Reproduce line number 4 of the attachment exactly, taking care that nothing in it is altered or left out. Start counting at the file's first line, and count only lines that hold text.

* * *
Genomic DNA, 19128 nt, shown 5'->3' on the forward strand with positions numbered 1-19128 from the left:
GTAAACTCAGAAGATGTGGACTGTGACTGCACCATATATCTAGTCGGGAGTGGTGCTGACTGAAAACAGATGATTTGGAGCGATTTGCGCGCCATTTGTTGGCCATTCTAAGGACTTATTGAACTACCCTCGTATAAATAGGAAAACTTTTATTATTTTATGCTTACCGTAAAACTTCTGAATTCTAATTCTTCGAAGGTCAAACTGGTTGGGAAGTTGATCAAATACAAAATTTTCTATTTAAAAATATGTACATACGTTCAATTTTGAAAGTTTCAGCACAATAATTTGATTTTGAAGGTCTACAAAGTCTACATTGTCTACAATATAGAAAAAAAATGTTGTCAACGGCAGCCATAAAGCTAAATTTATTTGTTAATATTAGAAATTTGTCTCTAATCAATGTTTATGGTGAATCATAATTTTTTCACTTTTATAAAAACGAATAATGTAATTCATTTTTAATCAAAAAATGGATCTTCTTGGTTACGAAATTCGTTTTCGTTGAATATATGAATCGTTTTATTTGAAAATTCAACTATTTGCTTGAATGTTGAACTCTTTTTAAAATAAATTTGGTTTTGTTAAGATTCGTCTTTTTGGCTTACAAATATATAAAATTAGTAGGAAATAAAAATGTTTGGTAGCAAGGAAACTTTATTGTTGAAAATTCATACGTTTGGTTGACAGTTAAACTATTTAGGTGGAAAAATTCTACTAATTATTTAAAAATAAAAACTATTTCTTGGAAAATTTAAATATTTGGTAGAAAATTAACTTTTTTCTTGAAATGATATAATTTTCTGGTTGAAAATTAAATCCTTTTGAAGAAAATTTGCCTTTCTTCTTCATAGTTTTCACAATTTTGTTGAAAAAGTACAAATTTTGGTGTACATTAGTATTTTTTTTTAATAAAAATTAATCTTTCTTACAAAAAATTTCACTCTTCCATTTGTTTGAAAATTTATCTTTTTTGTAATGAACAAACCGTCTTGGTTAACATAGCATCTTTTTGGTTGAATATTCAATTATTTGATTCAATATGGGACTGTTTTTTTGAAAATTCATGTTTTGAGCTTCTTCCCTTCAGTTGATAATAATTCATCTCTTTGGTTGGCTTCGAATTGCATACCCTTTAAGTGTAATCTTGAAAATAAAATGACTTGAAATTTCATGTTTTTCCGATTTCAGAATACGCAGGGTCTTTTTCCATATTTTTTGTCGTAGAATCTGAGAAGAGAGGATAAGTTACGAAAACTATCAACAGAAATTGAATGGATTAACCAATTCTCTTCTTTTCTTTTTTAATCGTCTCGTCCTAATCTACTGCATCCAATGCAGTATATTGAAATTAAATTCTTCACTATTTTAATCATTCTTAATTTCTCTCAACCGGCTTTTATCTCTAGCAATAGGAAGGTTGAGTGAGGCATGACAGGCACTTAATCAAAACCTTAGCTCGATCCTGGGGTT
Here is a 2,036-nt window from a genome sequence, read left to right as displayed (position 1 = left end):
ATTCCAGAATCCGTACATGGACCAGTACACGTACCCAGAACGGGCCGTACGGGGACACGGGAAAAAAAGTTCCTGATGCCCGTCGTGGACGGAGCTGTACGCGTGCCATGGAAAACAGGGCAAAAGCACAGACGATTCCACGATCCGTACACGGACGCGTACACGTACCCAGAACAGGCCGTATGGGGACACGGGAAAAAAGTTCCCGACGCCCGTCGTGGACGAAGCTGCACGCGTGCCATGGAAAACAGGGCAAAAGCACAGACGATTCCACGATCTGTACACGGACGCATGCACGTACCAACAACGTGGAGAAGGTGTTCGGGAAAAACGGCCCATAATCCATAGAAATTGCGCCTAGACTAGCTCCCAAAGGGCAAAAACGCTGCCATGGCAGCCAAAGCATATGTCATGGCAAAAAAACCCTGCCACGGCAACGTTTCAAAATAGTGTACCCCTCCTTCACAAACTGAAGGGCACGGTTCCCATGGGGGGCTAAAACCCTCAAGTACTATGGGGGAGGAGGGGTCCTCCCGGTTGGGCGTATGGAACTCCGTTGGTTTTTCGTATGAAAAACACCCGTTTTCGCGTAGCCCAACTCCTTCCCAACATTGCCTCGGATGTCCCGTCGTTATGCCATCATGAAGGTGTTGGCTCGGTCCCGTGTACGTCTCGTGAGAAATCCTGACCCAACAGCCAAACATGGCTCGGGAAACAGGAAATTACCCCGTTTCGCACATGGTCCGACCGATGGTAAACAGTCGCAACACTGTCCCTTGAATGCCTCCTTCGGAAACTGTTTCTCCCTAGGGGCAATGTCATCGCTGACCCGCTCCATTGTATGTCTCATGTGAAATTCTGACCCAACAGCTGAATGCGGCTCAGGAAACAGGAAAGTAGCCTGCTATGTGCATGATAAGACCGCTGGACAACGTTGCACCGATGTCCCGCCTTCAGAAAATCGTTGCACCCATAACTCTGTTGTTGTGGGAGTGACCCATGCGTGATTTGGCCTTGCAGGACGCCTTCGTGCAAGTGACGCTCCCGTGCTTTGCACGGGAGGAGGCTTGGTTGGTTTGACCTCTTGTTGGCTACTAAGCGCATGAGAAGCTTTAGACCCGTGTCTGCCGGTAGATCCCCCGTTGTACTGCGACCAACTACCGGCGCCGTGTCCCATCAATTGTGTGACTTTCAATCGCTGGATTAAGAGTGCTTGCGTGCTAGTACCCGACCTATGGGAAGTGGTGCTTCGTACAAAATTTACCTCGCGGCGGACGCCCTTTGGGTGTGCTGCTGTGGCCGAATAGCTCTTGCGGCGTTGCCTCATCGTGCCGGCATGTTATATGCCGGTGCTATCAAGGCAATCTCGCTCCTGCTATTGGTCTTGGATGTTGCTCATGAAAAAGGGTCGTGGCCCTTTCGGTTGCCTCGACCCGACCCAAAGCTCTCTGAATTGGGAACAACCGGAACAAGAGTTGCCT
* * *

ATTCCAGAATCCGTACATGGACCAGTACACGTACCCAGAACGGGCCGTACGGGGACACGGGAAAAAAAGTTCCTGATGCCCGTCGTGGACGGAGCTGTACGCGTGCCATGGAAAACAGGGCAAAAGCACAGACGATTCCACGATCCGTACACGGACGCGTACACGTACCCAGAACAGGCCGTATGGGGACACGGGAAAAAAGTTCCCGACGCCCGTCGTGGACGAAGCTGCACGCGTGCCATGGAAAACAGGGCAAAAGCACAGACGATTCCACGATCTGTACACGGACGCATGCACGTACCAACAACGTGGAGAAGGTGTTCGGGAAAAACGGCCCATAATCCATAGAAATTGCGCCTAGACTAGCTCCCAAAGGGCAAAAACGCTGCCATGGCAGCCAAAGCATATGTCATGGCAAAAAAACCCTGCCACGGCAACGTTTCAAAATAGTGTACCCCTCCTTCACAAACTGAAGGGCACGGTTCCCATGGGGGGCTAAAACCCTCAAGTACTATGGGGGAGGAGGGGTCCTCCCGGTTGGGCGTATGGAACTCCGTTGGTTTTTCGTATGAAAAACACCCGTTTTCGCGTAGCCCAACTCCTTCCCAACATTGCCTCGGATGTCCCGTCGTTATGCCATCATGAAGGTGTTGGCTCGGTCCCGTGTACGTCTCGTGAGAAATCCTGACCCAACAGCCAAACATGGCTCGGGAAACAGGAAATTACCCCGTTTCGCACATGGTCCGACCGATGGTAAACAGTCGCAACACTGTCCCTTGAATGCCTCCTTCGGAAACTGTTTCTCCCTAGGGGCAATGTCATCGCTGACCCGCTCCATTGTATGTCTCATGTGAAATTCTGACCCAACAGCTGAATGCGGCTCAGGAAACAGGAAAGTAGCCTGCTATGTGCATGATAAGACCGCTGGACAACGTTGCACCGATGTCCCGCCTTCAGAAAATCGTTGCACCCATAACTCTGTTGTTGTGGGAGTGACCCATGCGTGATTTGGCCTTGCAGGACGCCTTCGTGCAAGTGACGCTCCCGTGCTTTGCACGGGAGGAGGCTTGGTTGGTTTGACCTCTTGTTGGCTACTAAGCGCATGAGAAGCTTTAGACCCGTGTCTGCCGGTAGATCCCCCGTTGTACTGCGACCAACTACCGGCGCCGTGTCCCATCAATTGTGTGACTTTCAATCGCTGGATTAAGAGTGCTTGCGTGCTAGTACCCGACCTATGGGAAGTGGTGCTTCGTACAAAATTTACCTCGCGGCGGACGCCCTTTGGGTGTGCTGCTGTGGCCGAATAGCTCTTGCGGCGTTGCCTCATCGTGCCGGCATGTTATATGCCGGTGCTATCAAGGCAATCTCGCTCCTGCTATTGGTCTTGGATGTTGCTCATGAAAAAGGGTCGTGGCCCTTTCGGTTGCCTCGACCCGACCCAAAGCTCTCTGAATTGGGAACAACCGGAACAAGAGTTGCCT